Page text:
Are you in New York and don’t hesitate to have a job or a casting within the next days? Enjoy New York City! When planning a trip to New York under limited time constraints, as is the norm, it can be a bit overwhelming figuring out how best to maximize the time spent and the locations visited so that you cram as many events into your trip as possible. A big part of this problem arises from the fact that New York is astoundingly huge.
For a short vacation, it is simply impossible to visit all of the possible landmarks. Instead it helps to put together an itinerary of sorts where you focus on a single region of the city each day and try to hit as many of the “must see” sites as possible
Day 1 – The first day off as an international model in big apple
The Statue of Liberty/Ellis Island
Depending on your desire to see a piece of iconic American history, this is either a must-see or a hard-pass. If you choose to go to the Statue of Liberty, you will not be disappointed. It truly is as awe inspiringly colossal as you expect. As an additional bonus, Ellis Island offers a unique insight into the early 20th century immigrant reception experience.
This is either along the way to or away from the Statue of Liberty, so you may as well enjoy a stroll through it while you are there. Being so close to a national monument which attracts droves of tourists, you can expect to find some of New York’s most talented and unique street performers.
This one is more of a “breezer,” but that fits in with the general cultural milieu of the neighborhood anyway. You can stop by to get a look at the Charging Bull, but do not attempt to climb or get on it. The area has a great deal of security due to the high-profile employees that frequent the region, and they will ask you to leave or potentially even notify the authorities.
Museum of American Finance
Before you leave Wall Street, this is a nice little stop to brush up on a bit of history about the evolution of the United States economic system. It also has a strong focus on Alexander Hamilton, titular character of the Broadway hit and founder of the United States financial system.
World Trade Center and 9/11 Memorial and Museum
If you are an American, this is a must to pay your respects and reflect on the changes that tragedy wrought. If you are not American it can still be a great stop to learn about one of the worst events in the country’s history.
It is seen almost as a rite of passage to walk across the Brooklyn Bridge. Be forewarned, it is generally crowded and takes about twenty five minutes to cross. Still, you will be rewarded with some of the best views of the city available.
Empire State Building
Aside from the iconic quality of this building, it is also an amazing piece of 1930s Art Deco architecture that is as impressive today as it was when first built. The view from the roof is incredible, though be prepared for a long line to get to the top.
Grand Central Terminal
The nexus of New York’s subway system, Grand Central Terminal embodies the glamour and grandeur that has come to define the city. The Beaux-Arts architecture with vaulted, herringbone ceilings is stupendous, while the Whispering Wall is a mysterious marvel to try.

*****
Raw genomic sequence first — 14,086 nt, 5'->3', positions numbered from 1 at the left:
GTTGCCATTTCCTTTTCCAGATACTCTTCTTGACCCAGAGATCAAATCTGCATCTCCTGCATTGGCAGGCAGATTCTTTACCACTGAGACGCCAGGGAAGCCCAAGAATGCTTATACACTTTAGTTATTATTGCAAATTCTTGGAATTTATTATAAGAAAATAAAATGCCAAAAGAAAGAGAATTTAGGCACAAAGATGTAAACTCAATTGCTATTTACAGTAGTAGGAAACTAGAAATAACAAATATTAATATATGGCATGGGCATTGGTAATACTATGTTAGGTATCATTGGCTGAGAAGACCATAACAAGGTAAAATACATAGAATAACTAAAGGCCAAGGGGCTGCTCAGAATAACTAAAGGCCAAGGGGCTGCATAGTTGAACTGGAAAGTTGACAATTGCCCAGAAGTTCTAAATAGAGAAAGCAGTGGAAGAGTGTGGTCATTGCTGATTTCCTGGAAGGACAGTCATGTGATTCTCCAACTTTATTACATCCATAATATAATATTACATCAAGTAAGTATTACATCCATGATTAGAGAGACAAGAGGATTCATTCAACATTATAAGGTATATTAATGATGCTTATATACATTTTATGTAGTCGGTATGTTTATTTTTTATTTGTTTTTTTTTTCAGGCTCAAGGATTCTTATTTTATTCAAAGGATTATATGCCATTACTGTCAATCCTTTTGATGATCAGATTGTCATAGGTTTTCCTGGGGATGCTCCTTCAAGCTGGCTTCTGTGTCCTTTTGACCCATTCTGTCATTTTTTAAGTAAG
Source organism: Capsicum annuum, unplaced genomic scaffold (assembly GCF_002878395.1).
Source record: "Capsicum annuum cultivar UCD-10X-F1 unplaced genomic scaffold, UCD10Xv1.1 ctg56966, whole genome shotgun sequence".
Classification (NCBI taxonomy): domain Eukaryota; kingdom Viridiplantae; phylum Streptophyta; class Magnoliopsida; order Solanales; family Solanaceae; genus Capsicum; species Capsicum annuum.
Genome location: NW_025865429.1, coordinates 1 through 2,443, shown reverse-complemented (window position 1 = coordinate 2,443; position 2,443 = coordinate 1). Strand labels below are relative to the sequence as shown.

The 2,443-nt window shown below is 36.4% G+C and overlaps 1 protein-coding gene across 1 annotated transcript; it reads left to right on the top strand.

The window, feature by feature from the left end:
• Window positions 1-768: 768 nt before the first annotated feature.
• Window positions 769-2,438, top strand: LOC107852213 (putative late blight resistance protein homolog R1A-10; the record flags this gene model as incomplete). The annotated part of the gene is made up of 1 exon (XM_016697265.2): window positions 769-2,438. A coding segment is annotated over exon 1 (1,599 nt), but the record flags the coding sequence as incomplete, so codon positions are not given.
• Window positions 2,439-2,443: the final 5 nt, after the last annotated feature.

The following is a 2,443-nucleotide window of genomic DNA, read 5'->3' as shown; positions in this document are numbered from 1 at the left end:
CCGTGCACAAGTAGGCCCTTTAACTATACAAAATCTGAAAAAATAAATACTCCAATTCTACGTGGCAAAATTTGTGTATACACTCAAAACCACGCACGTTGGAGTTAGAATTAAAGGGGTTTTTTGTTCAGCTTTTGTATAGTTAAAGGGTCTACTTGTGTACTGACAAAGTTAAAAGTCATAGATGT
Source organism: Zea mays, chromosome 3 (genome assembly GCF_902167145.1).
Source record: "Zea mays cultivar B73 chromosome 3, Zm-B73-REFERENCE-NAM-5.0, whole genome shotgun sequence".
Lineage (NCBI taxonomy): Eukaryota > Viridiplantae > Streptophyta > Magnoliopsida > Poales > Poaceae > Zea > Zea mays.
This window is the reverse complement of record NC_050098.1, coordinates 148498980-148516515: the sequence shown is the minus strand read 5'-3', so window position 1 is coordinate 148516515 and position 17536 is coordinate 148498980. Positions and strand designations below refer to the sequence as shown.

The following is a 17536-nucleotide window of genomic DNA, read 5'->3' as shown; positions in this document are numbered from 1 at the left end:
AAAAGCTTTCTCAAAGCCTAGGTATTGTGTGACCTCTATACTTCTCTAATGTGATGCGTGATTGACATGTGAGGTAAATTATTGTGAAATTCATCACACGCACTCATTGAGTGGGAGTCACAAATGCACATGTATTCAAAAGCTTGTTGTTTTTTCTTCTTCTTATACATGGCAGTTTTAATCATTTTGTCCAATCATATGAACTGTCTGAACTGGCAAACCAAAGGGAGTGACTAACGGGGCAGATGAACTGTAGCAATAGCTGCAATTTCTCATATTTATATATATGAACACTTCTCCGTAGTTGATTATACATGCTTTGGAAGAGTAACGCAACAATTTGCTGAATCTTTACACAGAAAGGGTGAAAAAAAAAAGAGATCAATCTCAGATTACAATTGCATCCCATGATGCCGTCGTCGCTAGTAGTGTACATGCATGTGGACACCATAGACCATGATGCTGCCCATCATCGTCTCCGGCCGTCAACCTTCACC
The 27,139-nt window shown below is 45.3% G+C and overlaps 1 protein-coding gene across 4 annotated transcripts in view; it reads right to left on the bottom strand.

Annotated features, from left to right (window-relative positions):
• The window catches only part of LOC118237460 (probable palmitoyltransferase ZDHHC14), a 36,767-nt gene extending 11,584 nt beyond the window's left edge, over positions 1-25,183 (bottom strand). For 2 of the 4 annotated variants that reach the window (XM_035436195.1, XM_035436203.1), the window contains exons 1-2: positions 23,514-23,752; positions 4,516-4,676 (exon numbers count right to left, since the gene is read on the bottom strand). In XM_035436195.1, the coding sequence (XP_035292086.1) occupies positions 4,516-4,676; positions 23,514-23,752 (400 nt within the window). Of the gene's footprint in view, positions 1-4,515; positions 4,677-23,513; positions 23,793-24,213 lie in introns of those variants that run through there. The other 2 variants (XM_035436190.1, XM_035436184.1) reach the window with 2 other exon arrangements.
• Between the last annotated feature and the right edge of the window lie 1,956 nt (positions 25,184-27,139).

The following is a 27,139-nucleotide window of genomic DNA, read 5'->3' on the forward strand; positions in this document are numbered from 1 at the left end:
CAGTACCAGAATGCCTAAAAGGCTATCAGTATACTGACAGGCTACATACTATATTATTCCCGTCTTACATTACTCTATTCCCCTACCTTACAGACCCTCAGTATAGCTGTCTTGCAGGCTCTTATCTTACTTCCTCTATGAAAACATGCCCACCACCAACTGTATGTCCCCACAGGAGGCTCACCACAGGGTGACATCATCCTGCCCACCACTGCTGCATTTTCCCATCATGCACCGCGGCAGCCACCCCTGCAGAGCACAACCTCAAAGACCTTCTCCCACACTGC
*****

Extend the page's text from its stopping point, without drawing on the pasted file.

No trip to New York to visit all of the historical sites would be complete without visiting Time’s Square. However, as an epicenter for the city’s tourism, it changes all the time and is mostly filled with food, shopping, and shows.
Day 3 – Feel the relaxation of your last castings and jobs
This is arguably one of the most famous municipal parks in the world. Much like Battery Park, this too attracts a great number of wonderful street performers. However, Central Park regularly hosts events which you can often enjoy for free if you plan ahead of time.
The Metropolitan Museum of Art
Also known as The Met, this is one of the largest museums in the world. It is also likely “the must see museum,” if you are otherwise not into that sort of thing. It has a little bit of everything from paintings to sculptures to exquisite, ancient artifacts.
American Museum of Natural History
From the “Night at the Museum” movies, this museum in steeped in historic treasure. Whether you are interested in human prehistory or even further back, there is something for everyone. As an added bonus, the Hayden Planetarium is delightful.
The Guggenheim Museum
For those of you who prefer art with an emotional flare, this museum is the best in the business. Its spectacular architecture was designed by Frank Lloyd Wright and it houses an impressive collection of impressionist, post-impressionist, and early modern art.
Day 4 – Culture you have to experience before you leaving the fashion city
Museum of Modern Art (MoMA)
After the Guggenheim, MoMa is the next logical step. Keep in mind, there is a great deal of art that challenges the viewer. If that is not your cup of tea, you may wish to pass this site. Still, it houses Van Gogh’s “Starry Night” and might be worth that experience alone.
The High Line and Whitney Museum
The High Line is another walking site, made from a repurposed train track. It offers some of the most captivating views of the city. The Whitney Museum is nearby, so you may as well stop in and look at some of the pivotal works of American art.
After a dizzying four days, cap it all off with a Broadway Show. Keep in mind, if you want to see something that is popular, you will likely have to order your tickets weeks or months in advance. Still, there are plenty of amazing shows to see, so do not feel the need to limit yourself.